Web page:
Ready to Raise Chickens? Here’s Your Guide!
By Tom Seest
At BackyardChickenNews, we help people who want to raise backyard chickens by collating information and news blended with our own personal experiences.
Chickens are an excellent companion to have in your garden. They need space to scratch and perform their normal behaviors. Chickens are also very clean animals and will help you maintain your garden. You can choose to raise free-range chickens. Free-range chickens do not need to be fed antibiotics. They also do not produce avian/poultry medicine.
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USDA standards for free-range chicken are ambiguous. While they require that chickens have access to free-range pastures, they don’t set rules on what that means. A USDA audit of a farm’s outdoor space can be misleading, but many farmers provide their chickens with ample outdoor space.
While free-range chickens are often raised in pastures, it does not always mean that they are treated humanely. These animals often undergo mutilations, including painful debeaking. This treatment causes the chickens to be unable to properly clean themselves and eat. Proponents of humane farming are working to ban the practice.
Although free-range chickens are allowed to spend more than 51 percent of their lives outdoors, the label can be misleading. This is because a free-range chicken might be confined to a large industrial shed or shared with twenty-five to 30,000 other chickens.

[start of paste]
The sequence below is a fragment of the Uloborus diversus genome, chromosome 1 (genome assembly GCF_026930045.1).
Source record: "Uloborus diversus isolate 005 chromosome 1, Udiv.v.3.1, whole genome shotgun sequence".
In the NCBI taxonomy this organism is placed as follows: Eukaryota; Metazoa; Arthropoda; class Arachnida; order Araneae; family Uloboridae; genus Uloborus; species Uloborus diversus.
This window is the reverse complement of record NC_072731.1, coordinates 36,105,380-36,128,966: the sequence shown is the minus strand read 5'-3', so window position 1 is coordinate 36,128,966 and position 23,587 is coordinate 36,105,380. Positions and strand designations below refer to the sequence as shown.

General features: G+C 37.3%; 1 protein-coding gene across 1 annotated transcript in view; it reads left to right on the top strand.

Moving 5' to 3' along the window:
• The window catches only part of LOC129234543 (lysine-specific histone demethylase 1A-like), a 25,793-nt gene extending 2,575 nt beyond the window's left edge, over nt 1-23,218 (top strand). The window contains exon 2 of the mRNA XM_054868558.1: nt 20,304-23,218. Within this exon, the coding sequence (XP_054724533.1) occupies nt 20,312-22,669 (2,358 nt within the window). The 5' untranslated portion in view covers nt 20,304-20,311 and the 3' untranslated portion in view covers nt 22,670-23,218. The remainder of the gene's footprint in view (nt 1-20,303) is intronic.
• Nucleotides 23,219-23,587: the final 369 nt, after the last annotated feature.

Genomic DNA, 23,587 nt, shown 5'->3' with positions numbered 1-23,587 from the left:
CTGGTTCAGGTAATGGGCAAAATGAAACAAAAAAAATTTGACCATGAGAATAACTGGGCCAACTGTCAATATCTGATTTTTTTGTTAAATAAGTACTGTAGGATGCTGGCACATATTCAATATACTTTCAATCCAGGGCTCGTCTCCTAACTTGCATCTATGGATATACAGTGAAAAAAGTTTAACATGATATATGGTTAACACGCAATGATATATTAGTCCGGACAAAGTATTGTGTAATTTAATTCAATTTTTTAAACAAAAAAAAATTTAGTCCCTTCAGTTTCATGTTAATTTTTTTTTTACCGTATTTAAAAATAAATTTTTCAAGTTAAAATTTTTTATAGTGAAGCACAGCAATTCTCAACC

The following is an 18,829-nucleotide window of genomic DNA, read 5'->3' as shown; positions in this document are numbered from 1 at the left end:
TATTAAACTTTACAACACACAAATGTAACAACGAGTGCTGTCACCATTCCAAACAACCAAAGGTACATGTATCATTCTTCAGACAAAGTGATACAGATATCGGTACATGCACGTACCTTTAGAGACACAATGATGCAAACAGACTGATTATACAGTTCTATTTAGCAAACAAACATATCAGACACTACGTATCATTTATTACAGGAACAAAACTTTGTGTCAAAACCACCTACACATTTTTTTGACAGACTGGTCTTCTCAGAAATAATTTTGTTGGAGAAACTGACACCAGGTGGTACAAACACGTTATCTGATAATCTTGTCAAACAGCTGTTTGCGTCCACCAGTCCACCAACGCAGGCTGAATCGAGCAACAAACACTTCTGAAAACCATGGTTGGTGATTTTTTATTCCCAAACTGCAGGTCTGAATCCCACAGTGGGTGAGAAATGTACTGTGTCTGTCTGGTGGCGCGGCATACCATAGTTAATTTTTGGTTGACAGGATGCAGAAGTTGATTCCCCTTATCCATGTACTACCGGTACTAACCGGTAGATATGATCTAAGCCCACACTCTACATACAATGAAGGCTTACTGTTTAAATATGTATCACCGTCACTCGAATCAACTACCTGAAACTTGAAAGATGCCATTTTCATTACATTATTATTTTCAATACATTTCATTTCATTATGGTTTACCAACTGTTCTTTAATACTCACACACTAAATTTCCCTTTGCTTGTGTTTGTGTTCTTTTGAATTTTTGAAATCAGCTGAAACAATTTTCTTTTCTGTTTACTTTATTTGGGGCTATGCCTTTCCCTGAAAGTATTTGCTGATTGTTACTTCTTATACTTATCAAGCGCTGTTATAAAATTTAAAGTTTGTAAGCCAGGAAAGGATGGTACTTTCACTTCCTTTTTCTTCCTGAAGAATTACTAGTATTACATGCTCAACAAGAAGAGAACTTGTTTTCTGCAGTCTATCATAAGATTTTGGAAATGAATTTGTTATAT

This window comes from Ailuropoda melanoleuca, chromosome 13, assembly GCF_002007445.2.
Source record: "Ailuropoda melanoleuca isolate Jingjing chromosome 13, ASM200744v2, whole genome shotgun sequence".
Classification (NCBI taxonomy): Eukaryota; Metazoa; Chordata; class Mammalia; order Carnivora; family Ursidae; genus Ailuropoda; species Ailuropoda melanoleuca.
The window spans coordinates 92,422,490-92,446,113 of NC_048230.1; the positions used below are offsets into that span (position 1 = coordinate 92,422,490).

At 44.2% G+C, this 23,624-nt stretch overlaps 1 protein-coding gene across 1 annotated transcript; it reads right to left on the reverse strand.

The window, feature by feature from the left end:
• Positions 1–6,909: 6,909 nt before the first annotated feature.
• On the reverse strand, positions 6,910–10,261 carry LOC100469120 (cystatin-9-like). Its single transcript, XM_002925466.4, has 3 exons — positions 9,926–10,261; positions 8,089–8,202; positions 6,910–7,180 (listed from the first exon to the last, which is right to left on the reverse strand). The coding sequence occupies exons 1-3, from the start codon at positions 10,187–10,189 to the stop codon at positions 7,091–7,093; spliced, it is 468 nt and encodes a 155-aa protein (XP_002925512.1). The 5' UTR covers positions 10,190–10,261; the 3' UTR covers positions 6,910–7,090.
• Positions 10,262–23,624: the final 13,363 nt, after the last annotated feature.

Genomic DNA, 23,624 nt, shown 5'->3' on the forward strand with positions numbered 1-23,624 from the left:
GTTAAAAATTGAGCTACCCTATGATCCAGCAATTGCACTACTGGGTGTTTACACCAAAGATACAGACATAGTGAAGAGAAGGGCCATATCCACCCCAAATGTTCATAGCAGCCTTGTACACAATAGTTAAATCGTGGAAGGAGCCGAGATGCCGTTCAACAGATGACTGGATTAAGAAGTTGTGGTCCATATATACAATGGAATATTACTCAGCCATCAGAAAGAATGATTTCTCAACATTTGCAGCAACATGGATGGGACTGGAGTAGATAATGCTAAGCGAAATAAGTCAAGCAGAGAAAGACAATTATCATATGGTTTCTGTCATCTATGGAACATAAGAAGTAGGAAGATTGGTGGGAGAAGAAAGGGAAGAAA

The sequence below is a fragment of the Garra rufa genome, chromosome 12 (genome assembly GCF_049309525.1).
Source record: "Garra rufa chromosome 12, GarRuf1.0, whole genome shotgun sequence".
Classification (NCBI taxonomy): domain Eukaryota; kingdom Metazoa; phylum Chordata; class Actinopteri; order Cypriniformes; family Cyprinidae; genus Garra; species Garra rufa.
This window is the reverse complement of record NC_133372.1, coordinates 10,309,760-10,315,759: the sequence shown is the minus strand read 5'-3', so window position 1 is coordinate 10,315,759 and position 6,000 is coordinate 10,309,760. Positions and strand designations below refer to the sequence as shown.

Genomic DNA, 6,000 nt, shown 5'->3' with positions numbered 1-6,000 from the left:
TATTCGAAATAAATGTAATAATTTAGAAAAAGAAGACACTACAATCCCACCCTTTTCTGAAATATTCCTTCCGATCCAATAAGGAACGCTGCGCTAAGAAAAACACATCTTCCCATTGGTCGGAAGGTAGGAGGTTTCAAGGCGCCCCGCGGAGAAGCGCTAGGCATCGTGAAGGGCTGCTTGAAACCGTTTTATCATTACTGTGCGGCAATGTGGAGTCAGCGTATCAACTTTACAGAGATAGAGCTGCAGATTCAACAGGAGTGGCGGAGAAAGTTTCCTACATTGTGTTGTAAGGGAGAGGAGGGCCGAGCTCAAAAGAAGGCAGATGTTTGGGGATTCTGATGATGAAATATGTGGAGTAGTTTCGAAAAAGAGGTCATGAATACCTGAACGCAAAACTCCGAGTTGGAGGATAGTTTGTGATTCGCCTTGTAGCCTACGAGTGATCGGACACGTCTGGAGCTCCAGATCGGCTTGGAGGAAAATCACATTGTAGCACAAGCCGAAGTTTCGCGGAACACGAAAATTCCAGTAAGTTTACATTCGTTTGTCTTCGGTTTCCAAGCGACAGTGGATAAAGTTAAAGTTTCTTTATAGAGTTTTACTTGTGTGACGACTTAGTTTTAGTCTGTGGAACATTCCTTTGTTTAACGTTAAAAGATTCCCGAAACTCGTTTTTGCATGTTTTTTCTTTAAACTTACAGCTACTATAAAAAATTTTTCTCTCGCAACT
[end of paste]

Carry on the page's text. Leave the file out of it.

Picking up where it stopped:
Several countries have taken steps to reduce the use of antibiotics in livestock production. In Denmark and Sweden, the use of antibiotics for growth promotion has been banned. However, the practice is still widespread in other countries. Many farmers continue to use antibiotics that are classified as ‘critically important for human health’ and are not recommended for chickens that are merely healthy.
Backyard chickens are a fantastic companion to have when gardening. They are low-maintenance and produce delicious eggs. They also help to reduce food waste and don’t require much space. Backyard chickens are great because they can live in small spaces. They also produce manure that is easily composted and added to the garden.
Backyard chickens also have the unique ability to turn over garden beds. Their powerful clawing, also known as scratching, aerates the soil and turns it over much like a tiller would. They also poke around in the dirt to find bugs and seeds that will nourish their bodies. They also make wonderful gardening companions because they can help you pick up fallen fruit and green leaves. Chickens also love a variety of different kinds of plants. It’s important to choose a variety of plants for your garden so that they can live happily and easily. They will also eat various types of grasses, weeds, and ground covers. This will help stabilize the soil and filter rainwater runoff.
In addition to providing fertilizer and compost, chickens are also great pest repellents. The petals from calendula can help to brighten egg yolks and can be used as a tea or skin-soothing salve. As a bonus, chickens also provide a variety of vitamins and minerals. Alfalfa is an excellent source of green fertilizer.